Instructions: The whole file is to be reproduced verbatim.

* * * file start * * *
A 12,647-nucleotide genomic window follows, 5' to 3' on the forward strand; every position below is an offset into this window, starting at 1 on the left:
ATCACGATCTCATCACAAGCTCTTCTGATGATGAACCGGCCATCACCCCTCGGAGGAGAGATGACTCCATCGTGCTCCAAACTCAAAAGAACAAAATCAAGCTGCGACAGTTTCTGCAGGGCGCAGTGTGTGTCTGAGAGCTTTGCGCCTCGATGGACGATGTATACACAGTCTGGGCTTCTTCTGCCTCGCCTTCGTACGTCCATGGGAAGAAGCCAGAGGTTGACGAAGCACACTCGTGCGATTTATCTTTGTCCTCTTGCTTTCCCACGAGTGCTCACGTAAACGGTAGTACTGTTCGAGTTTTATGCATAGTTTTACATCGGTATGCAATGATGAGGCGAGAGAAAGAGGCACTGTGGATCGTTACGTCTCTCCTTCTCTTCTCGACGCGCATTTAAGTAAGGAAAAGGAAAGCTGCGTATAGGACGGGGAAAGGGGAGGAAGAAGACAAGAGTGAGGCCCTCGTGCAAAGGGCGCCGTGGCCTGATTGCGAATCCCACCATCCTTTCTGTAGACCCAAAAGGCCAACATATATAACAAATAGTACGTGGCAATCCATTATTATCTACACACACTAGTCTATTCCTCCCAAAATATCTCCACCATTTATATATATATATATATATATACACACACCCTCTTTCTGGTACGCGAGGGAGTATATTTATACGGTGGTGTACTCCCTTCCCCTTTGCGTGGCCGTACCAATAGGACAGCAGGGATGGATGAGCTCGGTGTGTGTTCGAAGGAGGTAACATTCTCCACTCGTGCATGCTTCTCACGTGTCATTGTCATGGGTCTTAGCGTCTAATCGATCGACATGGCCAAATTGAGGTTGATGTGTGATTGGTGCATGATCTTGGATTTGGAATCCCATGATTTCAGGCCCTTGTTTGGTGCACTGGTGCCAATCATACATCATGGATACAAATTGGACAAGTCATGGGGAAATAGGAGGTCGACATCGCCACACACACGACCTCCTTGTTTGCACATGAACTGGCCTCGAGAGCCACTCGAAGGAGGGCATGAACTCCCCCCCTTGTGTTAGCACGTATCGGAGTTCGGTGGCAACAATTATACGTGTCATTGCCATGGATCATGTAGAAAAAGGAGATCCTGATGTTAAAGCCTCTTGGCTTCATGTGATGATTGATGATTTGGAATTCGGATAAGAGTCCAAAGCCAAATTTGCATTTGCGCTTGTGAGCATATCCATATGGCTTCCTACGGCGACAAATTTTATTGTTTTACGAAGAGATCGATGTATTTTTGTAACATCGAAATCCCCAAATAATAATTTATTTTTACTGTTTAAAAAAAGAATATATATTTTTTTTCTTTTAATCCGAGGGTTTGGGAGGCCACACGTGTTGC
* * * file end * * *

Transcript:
A 12,647-nucleotide genomic window follows, 5' to 3' on the forward strand; every position below is an offset into this window, starting at 1 on the left:
ATCACGATCTCATCACAAGCTCTTCTGATGATGAACCGGCCATCACCCCTCGGAGGAGAGATGACTCCATCGTGCTCCAAACTCAAAAGAACAAAATCAAGCTGCGACAGTTTCTGCAGGGCGCAGTGTGTGTCTGAGAGCTTTGCGCCTCGATGGACGATGTATACACAGTCTGGGCTTCTTCTGCCTCGCCTTCGTACGTCCATGGGAAGAAGCCAGAGGTTGACGAAGCACACTCGTGCGATTTATCTTTGTCCTCTTGCTTTCCCACGAGTGCTCACGTAAACGGTAGTACTGTTCGAGTTTTATGCATAGTTTTACATCGGTATGCAATGATGAGGCGAGAGAAAGAGGCACTGTGGATCGTTACGTCTCTCCTTCTCTTCTCGACGCGCATTTAAGTAAGGAAAAGGAAAGCTGCGTATAGGACGGGGAAAGGGGAGGAAGAAGACAAGAGTGAGGCCCTCGTGCAAAGGGCGCCGTGGCCTGATTGCGAATCCCACCATCCTTTCTGTAGACCCAAAAGGCCAACATATATAACAAATAGTACGTGGCAATCCATTATTATCTACACACACTAGTCTATTCCTCCCAAAATATCTCCACCATTTATATATATATATATATATATACACACACCCTCTTTCTGGTACGCGAGGGAGTATATTTATACGGTGGTGTACTCCCTTCCCCTTTGCGTGGCCGTACCAATAGGACAGCAGGGATGGATGAGCTCGGTGTGTGTTCGAAGGAGGTAACATTCTCCACTCGTGCATGCTTCTCACGTGTCATTGTCATGGGTCTTAGCGTCTAATCGATCGACATGGCCAAATTGAGGTTGATGTGTGATTGGTGCATGATCTTGGATTTGGAATCCCATGATTTCAGGCCCTTGTTTGGTGCACTGGTGCCAATCATACATCATGGATACAAATTGGACAAGTCATGGGGAAATAGGAGGTCGACATCGCCACACACACGACCTCCTTGTTTGCACATGAACTGGCCTCGAGAGCCACTCGAAGGAGGGCATGAACTCCCCCCCTTGTGTTAGCACGTATCGGAGTTCGGTGGCAACAATTATACGTGTCATTGCCATGGATCATGTAGAAAAAGGAGATCCTGATGTTAAAGCCTCTTGGCTTCATGTGATGATTGATGATTTGGAATTCGGATAAGAGTCCAAAGCCAAATTTGCATTTGCGCTTGTGAGCATATCCATATGGCTTCCTACGGCGACAAATTTTATTGTTTTACGAAGAGATCGATGTATTTTTGTAACATCGAAATCCCCAAATAATAATTTATTTTTACTGTTTAAAAAAAGAATATATATTTTTTTTCTTTTAATCCGAGGGTTTGGGAGGCCACACGTGTTGC